Thread: Operating system construction

  1. #1
    hacker in training AdamLAN's Avatar
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    Sep 2004

    Cool Operating system construction

    I have some ideas for a great operating system, but I still have no clue as to how OS's are created. If anyone has any information, I'd appreciate it.

    My basic idea is to have all files be the same, read with an advanced software which determines the method of reading it (image, text, music) based on a segment of code at the begining of the file. The memory is constructed as a four dimensional "room", where every file is an "event", and the user can specify where in all four dimensions the event they're looking for is. They can name the spaces too. The internet can simply be a door to other rooms. Files aren't traded between computers, rather, a file is sent into the other computer (which has to be verified by the other's security system), which runs its password and reads the file, and then sends the information back to the user's computer through a higher-dimension information stream, which would be encrypted. Every computer has a security system, which exists in a higher dimensional area of the computer (inaccessible to others. It has the ability to scan through the whole memory for anything foreign, without being directly involved. there can also be another redundancy security system which monitors the primary security system).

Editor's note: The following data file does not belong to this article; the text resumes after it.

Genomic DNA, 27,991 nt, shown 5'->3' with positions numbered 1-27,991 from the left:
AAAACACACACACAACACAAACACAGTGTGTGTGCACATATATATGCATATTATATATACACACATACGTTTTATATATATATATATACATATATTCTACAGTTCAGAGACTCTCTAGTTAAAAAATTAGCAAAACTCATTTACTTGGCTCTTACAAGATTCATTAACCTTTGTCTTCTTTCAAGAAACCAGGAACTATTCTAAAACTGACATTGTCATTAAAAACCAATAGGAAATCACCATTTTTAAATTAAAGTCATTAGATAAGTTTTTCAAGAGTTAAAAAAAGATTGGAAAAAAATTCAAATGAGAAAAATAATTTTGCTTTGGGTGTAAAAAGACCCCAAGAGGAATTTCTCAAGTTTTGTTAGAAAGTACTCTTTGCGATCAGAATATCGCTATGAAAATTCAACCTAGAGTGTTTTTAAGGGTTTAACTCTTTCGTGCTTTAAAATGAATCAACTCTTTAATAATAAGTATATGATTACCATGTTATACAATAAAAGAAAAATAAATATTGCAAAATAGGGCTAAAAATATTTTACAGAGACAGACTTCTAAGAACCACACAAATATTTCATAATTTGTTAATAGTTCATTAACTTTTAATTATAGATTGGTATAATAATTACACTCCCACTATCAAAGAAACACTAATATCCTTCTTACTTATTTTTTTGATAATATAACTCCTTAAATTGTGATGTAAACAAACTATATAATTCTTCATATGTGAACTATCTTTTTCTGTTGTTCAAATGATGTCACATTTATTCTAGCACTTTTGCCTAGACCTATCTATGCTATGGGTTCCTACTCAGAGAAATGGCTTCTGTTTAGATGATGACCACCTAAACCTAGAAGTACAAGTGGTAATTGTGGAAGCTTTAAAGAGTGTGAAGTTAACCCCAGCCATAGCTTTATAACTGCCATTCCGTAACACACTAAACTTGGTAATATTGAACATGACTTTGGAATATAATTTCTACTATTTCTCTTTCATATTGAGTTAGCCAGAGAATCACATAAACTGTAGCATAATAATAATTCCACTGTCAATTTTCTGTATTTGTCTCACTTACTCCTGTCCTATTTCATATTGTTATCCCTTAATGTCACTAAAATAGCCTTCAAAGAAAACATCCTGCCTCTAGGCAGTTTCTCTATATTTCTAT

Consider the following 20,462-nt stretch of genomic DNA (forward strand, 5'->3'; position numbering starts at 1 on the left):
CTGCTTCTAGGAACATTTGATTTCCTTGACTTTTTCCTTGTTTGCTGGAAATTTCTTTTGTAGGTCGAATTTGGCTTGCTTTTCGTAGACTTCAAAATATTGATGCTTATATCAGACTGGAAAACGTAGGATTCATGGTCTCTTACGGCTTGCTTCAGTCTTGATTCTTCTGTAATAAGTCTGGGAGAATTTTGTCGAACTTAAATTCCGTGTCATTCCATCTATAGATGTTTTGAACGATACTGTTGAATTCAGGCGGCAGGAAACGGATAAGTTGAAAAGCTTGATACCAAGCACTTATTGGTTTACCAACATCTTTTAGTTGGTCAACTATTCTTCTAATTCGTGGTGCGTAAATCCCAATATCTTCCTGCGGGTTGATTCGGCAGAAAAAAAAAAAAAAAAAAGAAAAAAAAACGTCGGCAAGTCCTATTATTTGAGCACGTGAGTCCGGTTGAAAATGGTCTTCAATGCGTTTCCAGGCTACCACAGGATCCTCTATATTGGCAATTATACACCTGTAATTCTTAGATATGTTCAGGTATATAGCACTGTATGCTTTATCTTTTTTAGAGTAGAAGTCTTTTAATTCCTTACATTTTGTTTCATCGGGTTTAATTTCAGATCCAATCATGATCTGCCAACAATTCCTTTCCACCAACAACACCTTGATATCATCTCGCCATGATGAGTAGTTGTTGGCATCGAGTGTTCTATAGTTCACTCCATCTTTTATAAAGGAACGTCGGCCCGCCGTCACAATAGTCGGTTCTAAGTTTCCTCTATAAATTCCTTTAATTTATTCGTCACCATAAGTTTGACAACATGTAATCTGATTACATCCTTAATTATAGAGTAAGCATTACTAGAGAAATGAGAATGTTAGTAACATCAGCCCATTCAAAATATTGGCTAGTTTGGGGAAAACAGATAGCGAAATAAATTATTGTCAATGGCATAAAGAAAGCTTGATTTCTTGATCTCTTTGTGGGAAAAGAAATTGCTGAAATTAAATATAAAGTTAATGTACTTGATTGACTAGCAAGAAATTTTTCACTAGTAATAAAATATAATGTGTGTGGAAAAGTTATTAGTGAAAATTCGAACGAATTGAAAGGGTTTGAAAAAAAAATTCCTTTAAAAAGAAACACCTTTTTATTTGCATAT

Basically, all files are of the same type, run by the same program. This program decrypts the files, then determines the type of output based on a segment of numbers. It then reads the file's information. Memory is stored in a four dimensional array, with a fifth dimensional security system overlooking it, for anything that doesn't belong. All files contain special numbers, some coming from an ID number in the security system (inaccessible anywhere else), some coming from the storage location of the file, which are randomized and stored in a location on the file. When a file is created or brought in from another computer, it is given these numbers. If a file doesn't have them, it is quarantined.